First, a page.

Not too taxing for citizens, too much for Tax Working Group

May 8, 2018 · 5 min read

Imagine an online discussion about tax that was open to the public and hosted on a news website. What would it be like?

I see something barking, almost rabid, … there’d be those who see government as bad, tax as theft from the successful. And there’d be others with a diametrically opposed view — governments as a force for good needing tax to provide vital services for a fair and just society. And there wouldn’t be much in between … why would anyone put themselves in the firing line? No wonder news organisations are shutting down their comment sections!

Believe it or not, it doesn’t need to be this way and I’m going to describe a real and very different experience as part of this PEPtalk. But first, I want to reflect on how crazy it is that, here in New Zealand, so little effort is being put into upgrading the public infrastructures that enable us citizens to discuss public issues.

Continuing with tax, it’s something few of us can escape, it affects us all, and it affects us in different ways depending on our circumstances. It is therefore an issue that we as a people should be able to discuss as part of any review.

In November 2017, the Government published its Terms of Reference (ToR) for a Tax Working Group (TWG) to review the tax system. The ToR tell the TWG that it “will be expected to engage with the public in developing its recommendations.” “Will be expected” is rather weak, isn’t it, for an issue as important as tax? It’s no surprise, then, that the TWG seems only to have weakly engaged the public.

If I’d asked you to guess what the TWG would do to engage the public, I’m sure you’d get it right. That’s it — written submissions. No matter the website, the relatively generous time to respond, at least by government standards (2 months), the discussion document, the short videos and fact sheets, the expensive online advertising campaign, who actually writes submissions? Probably not the low- and middle-income earners who have, arguably, been most disadvantaged by changes to the tax regime over the last 30 years. And focus of the TWG’s review is fairness!

But written submissions also fall well short of what needed in terms of creating a space for citizens to explore and discuss issues from different perspectives, and to develop a shared sense of what a fair and just tax system would look like. A submitter doesn’t get to talk with the other submitters. The process holds them apart; it doesn’t invite them to listen to each other and see if they can collectively work things out. If submitters do engage with each other, it’s often via the media and, all too predictably, that tends to be as adversial as the image of the online discussion sketched above.

We need to do better, can do better and, if you follow the link below, you’ll be able to find out how, with a budget of zero, PEP and Scoop Independent News provided New Zealanders with another way to take part in the tax review not as individuals but in online discussion with a diverse group of fellow citizens.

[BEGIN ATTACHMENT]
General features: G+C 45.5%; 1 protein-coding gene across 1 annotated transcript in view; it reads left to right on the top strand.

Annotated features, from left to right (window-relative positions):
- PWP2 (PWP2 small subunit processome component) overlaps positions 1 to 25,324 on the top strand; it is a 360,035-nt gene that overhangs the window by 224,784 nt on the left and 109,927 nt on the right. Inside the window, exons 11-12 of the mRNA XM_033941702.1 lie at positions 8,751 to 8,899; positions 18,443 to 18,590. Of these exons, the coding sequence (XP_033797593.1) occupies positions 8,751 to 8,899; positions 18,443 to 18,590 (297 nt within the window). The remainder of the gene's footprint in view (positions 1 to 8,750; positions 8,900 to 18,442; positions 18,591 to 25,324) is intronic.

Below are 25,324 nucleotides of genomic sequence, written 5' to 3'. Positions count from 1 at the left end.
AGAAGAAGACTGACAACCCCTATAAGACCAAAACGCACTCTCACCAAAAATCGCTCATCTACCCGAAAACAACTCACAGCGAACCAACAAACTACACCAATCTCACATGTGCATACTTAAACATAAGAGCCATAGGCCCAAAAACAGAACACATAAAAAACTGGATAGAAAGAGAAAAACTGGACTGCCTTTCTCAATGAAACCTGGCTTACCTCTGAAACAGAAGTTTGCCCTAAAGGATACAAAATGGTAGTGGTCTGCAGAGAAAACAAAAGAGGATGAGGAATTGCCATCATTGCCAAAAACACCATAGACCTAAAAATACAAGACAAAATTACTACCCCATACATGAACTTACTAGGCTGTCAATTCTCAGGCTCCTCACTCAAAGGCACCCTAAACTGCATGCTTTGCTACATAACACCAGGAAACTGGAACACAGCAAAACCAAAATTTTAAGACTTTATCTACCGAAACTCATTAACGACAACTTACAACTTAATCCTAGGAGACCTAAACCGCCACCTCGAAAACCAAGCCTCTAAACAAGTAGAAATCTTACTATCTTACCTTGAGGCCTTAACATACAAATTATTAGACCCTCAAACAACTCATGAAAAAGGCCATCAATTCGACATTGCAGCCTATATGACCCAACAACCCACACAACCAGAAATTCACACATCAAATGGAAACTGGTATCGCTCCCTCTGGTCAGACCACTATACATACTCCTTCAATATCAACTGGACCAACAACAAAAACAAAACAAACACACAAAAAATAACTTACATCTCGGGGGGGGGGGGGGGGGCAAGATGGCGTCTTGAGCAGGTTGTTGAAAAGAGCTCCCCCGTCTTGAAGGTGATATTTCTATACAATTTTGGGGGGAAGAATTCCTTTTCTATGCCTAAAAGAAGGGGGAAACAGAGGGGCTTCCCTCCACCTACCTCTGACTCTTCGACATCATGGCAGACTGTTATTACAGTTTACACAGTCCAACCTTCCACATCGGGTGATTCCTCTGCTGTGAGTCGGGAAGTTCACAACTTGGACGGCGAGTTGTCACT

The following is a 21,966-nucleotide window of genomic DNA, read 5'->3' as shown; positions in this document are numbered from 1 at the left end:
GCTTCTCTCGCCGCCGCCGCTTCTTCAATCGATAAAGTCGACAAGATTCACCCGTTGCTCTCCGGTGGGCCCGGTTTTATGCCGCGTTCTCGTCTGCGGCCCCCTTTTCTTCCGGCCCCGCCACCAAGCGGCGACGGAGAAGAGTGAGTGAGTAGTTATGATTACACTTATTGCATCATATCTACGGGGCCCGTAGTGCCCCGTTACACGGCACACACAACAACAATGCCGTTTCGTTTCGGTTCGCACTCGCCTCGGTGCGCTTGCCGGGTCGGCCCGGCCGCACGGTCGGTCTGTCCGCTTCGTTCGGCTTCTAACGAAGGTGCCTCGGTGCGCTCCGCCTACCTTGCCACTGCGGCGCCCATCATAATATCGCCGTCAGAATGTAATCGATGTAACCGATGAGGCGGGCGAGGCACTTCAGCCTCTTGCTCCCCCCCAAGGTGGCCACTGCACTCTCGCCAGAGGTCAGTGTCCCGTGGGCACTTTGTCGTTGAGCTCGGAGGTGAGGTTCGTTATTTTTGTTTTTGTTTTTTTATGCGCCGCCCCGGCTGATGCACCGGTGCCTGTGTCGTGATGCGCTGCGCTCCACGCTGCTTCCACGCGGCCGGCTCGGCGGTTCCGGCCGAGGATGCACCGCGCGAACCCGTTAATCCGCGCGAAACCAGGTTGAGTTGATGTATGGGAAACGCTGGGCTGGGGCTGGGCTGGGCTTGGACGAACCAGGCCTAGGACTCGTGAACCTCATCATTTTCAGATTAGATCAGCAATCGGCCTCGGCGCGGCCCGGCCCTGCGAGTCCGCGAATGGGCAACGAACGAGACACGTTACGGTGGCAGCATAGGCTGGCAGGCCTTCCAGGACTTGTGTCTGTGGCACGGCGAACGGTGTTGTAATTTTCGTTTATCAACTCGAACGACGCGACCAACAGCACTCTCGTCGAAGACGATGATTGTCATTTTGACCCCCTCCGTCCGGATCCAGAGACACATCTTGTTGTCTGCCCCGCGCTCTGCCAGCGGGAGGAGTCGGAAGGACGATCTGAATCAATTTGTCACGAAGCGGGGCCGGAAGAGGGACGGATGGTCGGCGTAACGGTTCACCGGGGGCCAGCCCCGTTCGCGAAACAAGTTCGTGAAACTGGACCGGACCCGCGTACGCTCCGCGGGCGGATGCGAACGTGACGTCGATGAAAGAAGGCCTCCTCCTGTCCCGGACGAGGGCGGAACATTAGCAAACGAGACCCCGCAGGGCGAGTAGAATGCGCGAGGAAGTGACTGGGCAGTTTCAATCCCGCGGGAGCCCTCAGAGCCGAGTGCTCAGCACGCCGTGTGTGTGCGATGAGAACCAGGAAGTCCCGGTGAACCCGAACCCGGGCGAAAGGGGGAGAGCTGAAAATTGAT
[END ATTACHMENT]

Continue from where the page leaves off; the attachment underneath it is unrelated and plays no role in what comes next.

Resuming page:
What made the online Tax HiveMind discussion different?

Firstly, the public nature of the challenge was made clear and citizens were actually invited in, not as individuals but as a public. The title was: Fair enough? How should New Zealanders be tax? The first sentence was: “Scoop and PEP invite you to share your issues, ideas and perspectives on the NZ tax system with other New Zealanders …”

The HiveMind approach, which is powered by the interactive survey technology called, gave participants a small set of reasonably straightforward activities to do. It’s relatively easy to read a short statement and cast a ‘vote’ to agree, disagree or pass on it. It’s not that hard to write a short proposal — less than 140 characters — for other participants to vote in on if you can respond to what other participants are saying. And, yes, provides that information in real-time: it shows participants what the main clusters of opinion are, the areas of difference and commonality across them and, by analysing your votes, where your views sit relative to everyone else’s.

Writing a short proposal is harder than voting on someone else’s but both writing a short proposal and voting are easier than starting from a blank page and writing a formal letter or submission from scratch.

In addition to these tasks, participants were also explicitly asked to do a few other things including encouraging other people to take part and returning to the HiveMind every few days to review emerging patterns, vote of new statements and to add their own ideas for others to vote on.

So this isn’t a static thing, it’s dynamic, and, while the initial statements are ‘seeded’ by the organisers, participants have the power to reshape the discussion according to their own values, interests and ideas and in respond to other citizens. This promotes reflection, learning, creativity and a sense of agency. We desperately need our policy and decision-making institutions to deliver more of these public goods. How else are we going to find acceptable ways to address challenges as diverse as climate change, child poverty, pollution and over-consumption that won’t be overturned when the government changes colour?

Our vote of thanks

Finally, PEP and Scoop would like to sincerely thank the 335 people who took the plunge and gave the Tax HiveMind a go. We hope you agree with us that our experiment in digital public engagement and in a public-interest media created some new and useful insight about how New Zealanders view the tax system as it currently is and how it might need to change in the future, as well as how we might work together though other public issues. We’d welcome any feedback you would like to offer, including on the Tax HiveMind process and the submission we sent to the Tax Working Group.

Originally published at PEP.

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